Planting Amaryllis and Paperwhite Bulbs

Planting Amaryllis and Paperwhite Bulbs

Posted by Jessie Jacobson on Nov 20th 2023

Planting Amaryllis and Paperwhite Bulbs

As the days get dark and the winter months become void of color, there is something magical about forcing bulbs to grow and bloom indoors. It’s time to plant winter blooming bulbs!

Two types of bulbs are typically planted indoors this time of year. Amaryllis and paperwhites. Amaryllis comes from the Greek word, amarysso which means to sparkle. And oh boy do they put on a show.

Paperwhites, or Narcissus papyraceus are closely related to Daffodils as they share the same genus. Unlike daffodils, they are not hardy in our zone and are grown indoors to our delight. Named for Narcissus, a handsome young nymph in Greek mythology, who pined at his reflection in a crystal-clear lake until he slipped to his death – a narcissist if you will. Pine away we will at the gorgeous show of color and intoxicating fragrance.

Let’s get planting!

Planting Amaryllis in Soil or Pebbles

  • Amaryllis like to be tight in their container, choose a container about 1”-2” larger than the diameter of the bulb you choose. Terra cotta pots are a great place to start! We love the granite colored terra cotta pots for their sleek and simple style! Make sure your container has a drainage hole for best results.
  • Fill your container halfway with Espoma’s All Purpose Potting Mix or River Gravel.
  • Place amaryllis bulb on top of soil or pebbles allowing for 1/3 of the bulb to be exposed in top. Fill in potting soil or pebbles, tamping down gently, making sure 1/3 of the bulb is still exposed.
  • Firm the soil or pebbles around the bulb and water in.

Planting Amaryllis Bulbs in Water

  • Choose a watertight container that will accommodate your amaryllis bulb with 1-2 inches of space between the bulb and the side of the pot.
  • Fill container 1/3 full of pebbles.
  • Place bulb on top of pebbles.
  • Fill in with pebbles until secure.
  • Add water to 1” below the bulb. Don’t let the bulb sit in water or it will rot and become stinky.
  • Change out water weekly.
  • Note: A clear bulb vase is also an option, no rocks or pebbles needed!

After Planting

  • Place in a sunny space.
  • Continue watering when potting mix is dry to the touch or water is more than 1 inch below the base of the bulb if planted in water.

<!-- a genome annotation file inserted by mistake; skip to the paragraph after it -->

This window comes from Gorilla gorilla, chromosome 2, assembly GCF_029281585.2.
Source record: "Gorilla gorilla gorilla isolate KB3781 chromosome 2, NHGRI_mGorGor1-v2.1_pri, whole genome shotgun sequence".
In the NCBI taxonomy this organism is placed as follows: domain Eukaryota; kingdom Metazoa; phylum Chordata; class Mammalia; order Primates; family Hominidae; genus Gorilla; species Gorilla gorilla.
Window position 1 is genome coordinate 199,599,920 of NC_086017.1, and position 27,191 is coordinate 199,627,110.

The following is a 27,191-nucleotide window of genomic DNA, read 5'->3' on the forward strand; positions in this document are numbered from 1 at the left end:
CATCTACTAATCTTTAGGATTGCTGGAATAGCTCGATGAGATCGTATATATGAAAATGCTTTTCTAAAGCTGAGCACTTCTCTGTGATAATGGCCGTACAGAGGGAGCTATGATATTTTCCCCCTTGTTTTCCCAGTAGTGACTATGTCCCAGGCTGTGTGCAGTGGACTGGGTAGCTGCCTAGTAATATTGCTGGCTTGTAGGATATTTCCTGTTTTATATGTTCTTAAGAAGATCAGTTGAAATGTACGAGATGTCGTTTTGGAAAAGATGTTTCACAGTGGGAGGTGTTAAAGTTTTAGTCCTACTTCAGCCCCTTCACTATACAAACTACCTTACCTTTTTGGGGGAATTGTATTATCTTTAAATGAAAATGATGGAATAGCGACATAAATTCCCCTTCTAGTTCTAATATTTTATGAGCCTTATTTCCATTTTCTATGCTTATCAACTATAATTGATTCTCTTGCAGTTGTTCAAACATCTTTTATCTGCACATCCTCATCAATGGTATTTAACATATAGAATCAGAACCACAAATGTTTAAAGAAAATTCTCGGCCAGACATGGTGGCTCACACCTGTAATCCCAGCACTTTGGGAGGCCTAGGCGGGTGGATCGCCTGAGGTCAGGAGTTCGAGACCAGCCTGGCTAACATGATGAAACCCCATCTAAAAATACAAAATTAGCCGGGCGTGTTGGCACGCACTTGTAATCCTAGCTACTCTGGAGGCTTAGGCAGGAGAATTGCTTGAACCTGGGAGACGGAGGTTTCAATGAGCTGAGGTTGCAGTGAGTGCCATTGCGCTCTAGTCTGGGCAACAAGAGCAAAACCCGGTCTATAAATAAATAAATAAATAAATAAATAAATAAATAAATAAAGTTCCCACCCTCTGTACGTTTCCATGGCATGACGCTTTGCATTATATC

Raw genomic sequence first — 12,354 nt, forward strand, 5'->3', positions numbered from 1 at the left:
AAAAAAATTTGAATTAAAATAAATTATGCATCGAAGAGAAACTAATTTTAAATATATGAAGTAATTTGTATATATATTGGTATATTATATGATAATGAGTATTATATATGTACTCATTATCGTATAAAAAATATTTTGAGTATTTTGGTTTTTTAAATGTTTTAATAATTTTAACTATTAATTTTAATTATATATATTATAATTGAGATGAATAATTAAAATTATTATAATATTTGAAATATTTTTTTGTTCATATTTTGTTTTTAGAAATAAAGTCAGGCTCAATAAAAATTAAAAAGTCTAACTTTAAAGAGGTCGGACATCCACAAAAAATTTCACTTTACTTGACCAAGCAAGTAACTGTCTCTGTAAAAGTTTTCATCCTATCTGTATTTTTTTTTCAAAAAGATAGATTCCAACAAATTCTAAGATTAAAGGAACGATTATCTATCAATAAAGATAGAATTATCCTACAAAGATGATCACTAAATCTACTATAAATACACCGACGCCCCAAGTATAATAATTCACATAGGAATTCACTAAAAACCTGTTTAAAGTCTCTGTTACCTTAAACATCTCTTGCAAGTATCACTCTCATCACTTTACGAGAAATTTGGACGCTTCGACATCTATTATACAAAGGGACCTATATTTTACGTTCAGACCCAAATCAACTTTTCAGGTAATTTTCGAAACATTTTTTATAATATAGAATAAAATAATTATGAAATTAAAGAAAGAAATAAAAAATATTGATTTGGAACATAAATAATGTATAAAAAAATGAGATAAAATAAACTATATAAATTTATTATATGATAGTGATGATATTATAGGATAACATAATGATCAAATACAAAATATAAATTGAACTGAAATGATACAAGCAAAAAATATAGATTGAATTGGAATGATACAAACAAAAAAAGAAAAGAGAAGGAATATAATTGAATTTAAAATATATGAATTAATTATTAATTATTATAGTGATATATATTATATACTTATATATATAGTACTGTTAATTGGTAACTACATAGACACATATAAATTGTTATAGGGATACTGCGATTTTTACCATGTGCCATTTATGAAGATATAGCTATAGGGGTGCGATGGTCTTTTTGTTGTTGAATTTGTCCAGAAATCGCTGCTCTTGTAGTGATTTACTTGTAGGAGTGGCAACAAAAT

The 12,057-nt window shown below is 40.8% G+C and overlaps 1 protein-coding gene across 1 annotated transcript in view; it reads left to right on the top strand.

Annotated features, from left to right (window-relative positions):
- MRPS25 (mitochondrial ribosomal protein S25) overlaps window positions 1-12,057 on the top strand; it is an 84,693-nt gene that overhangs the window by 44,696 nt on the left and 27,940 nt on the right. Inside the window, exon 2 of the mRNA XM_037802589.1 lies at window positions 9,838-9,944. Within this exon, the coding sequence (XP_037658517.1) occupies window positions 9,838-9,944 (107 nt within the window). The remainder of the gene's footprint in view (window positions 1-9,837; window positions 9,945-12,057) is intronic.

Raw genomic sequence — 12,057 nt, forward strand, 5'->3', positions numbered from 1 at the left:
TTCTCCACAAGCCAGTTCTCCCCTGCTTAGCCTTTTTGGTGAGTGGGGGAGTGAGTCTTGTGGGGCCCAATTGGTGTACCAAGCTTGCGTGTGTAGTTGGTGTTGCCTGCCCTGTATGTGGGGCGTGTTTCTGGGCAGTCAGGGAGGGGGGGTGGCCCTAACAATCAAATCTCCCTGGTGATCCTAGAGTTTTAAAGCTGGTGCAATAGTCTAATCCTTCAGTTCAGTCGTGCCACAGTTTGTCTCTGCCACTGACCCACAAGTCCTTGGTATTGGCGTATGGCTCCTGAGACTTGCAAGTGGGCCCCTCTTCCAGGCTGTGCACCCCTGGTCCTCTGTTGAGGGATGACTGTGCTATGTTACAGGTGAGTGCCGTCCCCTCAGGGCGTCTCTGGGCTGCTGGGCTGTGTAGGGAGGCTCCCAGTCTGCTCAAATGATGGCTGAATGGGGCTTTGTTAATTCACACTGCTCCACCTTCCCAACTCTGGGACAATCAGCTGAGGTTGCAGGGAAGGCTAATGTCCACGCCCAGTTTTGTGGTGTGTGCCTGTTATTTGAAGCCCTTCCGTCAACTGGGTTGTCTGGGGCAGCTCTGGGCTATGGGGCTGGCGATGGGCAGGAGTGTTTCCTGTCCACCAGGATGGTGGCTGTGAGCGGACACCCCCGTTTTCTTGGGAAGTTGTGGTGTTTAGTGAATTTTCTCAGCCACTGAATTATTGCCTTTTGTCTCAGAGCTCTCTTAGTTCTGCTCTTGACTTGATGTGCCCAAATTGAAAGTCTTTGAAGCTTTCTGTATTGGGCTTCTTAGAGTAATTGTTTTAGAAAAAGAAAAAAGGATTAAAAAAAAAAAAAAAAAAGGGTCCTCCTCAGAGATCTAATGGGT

• Growth will begin a few weeks after planting.
  • Expect to see blooms within 6-8 weeks of planting.
  • The bigger the bulb, the more bloom stalks emerge.


The timing of amaryllis to blooms is not an exact science. Growth and bloom time are dependent on light, water, and temperature. The good news is the blooms are long lasting and bulbs will shoot up multiple flower stalks over the course of a few weeks.

Flower stalks tend to curve toward the light (don’t we all), so rotate your pot as the stem grows. Flower stalks may become heavy and need some extra support. Use a bamboo stake, or for a more festive feel, a handful of red twig dogwood to support the weight of the blooms.

At Tonkadale, we like to top-dress the soil with sheet moss and hemlock cones to add a finishing touch. It’s one of our signature looks, but you can use it as your own!

Amaryllis do re-bloom!

If you’d like, you can save your amaryllis bulb to re-bloom next year. After the bulb has finished flowering, it is exhausted. As the last bloom fades, cut off the flower stalks at the base. Do not cut off the leaves at this time. The leaves will continue to collect the sun’s energy to produce and store food for next season’s blooms. Keep your bulb in a sunny window and continue to water it, add a water-soluble fertilizer at half strength to your watering routine at this time. We like Schultz’s All Purpose Plant Food.

In the spring, and when danger of frost has passed (about mid-May in our area), transfer your bulb outdoors. You can leave it in the existing pot or plant it in the ground. A part-sun location is best.

In the fall, after a good hard frost, dig up your bulb and cut back the leaves. Let the bulb dry out. Store in a cool, dry, and dark place for 8-10 weeks. After this rest period, re-plant your bulb and enjoy all over again.

Planting Paperwhites in Soil or Pebbles

  • Fill your container 1/3 full of potting soil, river gravel, pebbles even marbles.
  • Arrange bulbs in groups of 3-5 atop you chosen media. Sink them in, just the tips should show.
  • Add additional soil etc. and snug them in tight.
  • Water potting soil until damp or fill with water just to the bottom of the bulb.
  • Add supports now such as a bamboo stake or piece of dogwood, if using, so the roots are not disturbed later.

Planting Paperwhites in Soil or Pebbles

  • Choose any watertight container that will accommodate your paperwhites. Fill container 1/3 full of pebbles, stone, gravel, or marbles.
  • Hold the bulb in place and fill in with more pebbles. Nestle bulbs into the stones.
  • Add water until in just barely touches the bottom of the bulb.

After Planting

  • Place in a sunny location.
  • Water when the soil is dry to the touch. Continue to add clean water to just below the bulb if planted in pebbles.
  • Paperwhites bloom in 3-4 weeks
  • Do not place bulbs near a heat source or draft. Do not fertilize during forcing/blooming.
  • There is no point in saving paperwhites for the next year, they will not rebloom.

If you are giving gifts that grow this holiday season, paperwhites and amaryllis top the list of go-tos. Easy, affordable, and long lasting. They grow and give for weeks to come.